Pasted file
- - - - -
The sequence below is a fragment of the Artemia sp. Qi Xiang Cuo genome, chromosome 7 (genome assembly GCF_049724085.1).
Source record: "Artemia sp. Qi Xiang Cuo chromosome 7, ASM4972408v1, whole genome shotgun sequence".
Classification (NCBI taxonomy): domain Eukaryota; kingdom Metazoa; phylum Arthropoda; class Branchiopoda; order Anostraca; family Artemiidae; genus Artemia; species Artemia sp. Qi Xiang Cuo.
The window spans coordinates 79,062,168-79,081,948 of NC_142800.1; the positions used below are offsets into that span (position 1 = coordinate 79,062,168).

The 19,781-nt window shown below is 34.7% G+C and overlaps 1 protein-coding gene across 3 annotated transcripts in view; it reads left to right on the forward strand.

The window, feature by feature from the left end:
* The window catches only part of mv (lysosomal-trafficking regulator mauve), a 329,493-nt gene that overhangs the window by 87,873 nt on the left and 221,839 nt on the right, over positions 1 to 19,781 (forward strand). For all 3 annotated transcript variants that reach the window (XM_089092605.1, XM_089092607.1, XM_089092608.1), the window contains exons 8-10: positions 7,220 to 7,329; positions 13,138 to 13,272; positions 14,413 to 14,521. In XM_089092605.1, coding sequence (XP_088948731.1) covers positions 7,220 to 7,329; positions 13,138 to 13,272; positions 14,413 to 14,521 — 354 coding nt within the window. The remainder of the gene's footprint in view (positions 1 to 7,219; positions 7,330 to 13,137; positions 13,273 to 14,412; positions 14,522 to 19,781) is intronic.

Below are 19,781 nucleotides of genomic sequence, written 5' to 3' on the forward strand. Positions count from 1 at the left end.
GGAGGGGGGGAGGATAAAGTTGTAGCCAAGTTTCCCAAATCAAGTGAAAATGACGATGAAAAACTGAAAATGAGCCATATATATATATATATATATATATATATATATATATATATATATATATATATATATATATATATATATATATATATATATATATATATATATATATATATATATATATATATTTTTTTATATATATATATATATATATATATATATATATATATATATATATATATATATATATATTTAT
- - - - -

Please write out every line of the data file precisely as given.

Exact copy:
The sequence below is a fragment of the Artemia sp. Qi Xiang Cuo genome, chromosome 7 (genome assembly GCF_049724085.1).
Source record: "Artemia sp. Qi Xiang Cuo chromosome 7, ASM4972408v1, whole genome shotgun sequence".
Classification (NCBI taxonomy): domain Eukaryota; kingdom Metazoa; phylum Arthropoda; class Branchiopoda; order Anostraca; family Artemiidae; genus Artemia; species Artemia sp. Qi Xiang Cuo.
The window spans coordinates 79,062,168-79,081,948 of NC_142800.1; the positions used below are offsets into that span (position 1 = coordinate 79,062,168).

The 19,781-nt window shown below is 34.7% G+C and overlaps 1 protein-coding gene across 3 annotated transcripts in view; it reads left to right on the forward strand.

The window, feature by feature from the left end:
* The window catches only part of mv (lysosomal-trafficking regulator mauve), a 329,493-nt gene that overhangs the window by 87,873 nt on the left and 221,839 nt on the right, over positions 1 to 19,781 (forward strand). For all 3 annotated transcript variants that reach the window (XM_089092605.1, XM_089092607.1, XM_089092608.1), the window contains exons 8-10: positions 7,220 to 7,329; positions 13,138 to 13,272; positions 14,413 to 14,521. In XM_089092605.1, coding sequence (XP_088948731.1) covers positions 7,220 to 7,329; positions 13,138 to 13,272; positions 14,413 to 14,521 — 354 coding nt within the window. The remainder of the gene's footprint in view (positions 1 to 7,219; positions 7,330 to 13,137; positions 13,273 to 14,412; positions 14,522 to 19,781) is intronic.

Below are 19,781 nucleotides of genomic sequence, written 5' to 3' on the forward strand. Positions count from 1 at the left end.
GGAGGGGGGGAGGATAAAGTTGTAGCCAAGTTTCCCAAATCAAGTGAAAATGACGATGAAAAACTGAAAATGAGCCATATATATATATATATATATATATATATATATATATATATATATATATATATATATATATATATATATATATATATATATATATATATATATATATATATATATATATATATTTTTTTATATATATATATATATATATATATATATATATATATATATATATATATATATATATATTTAT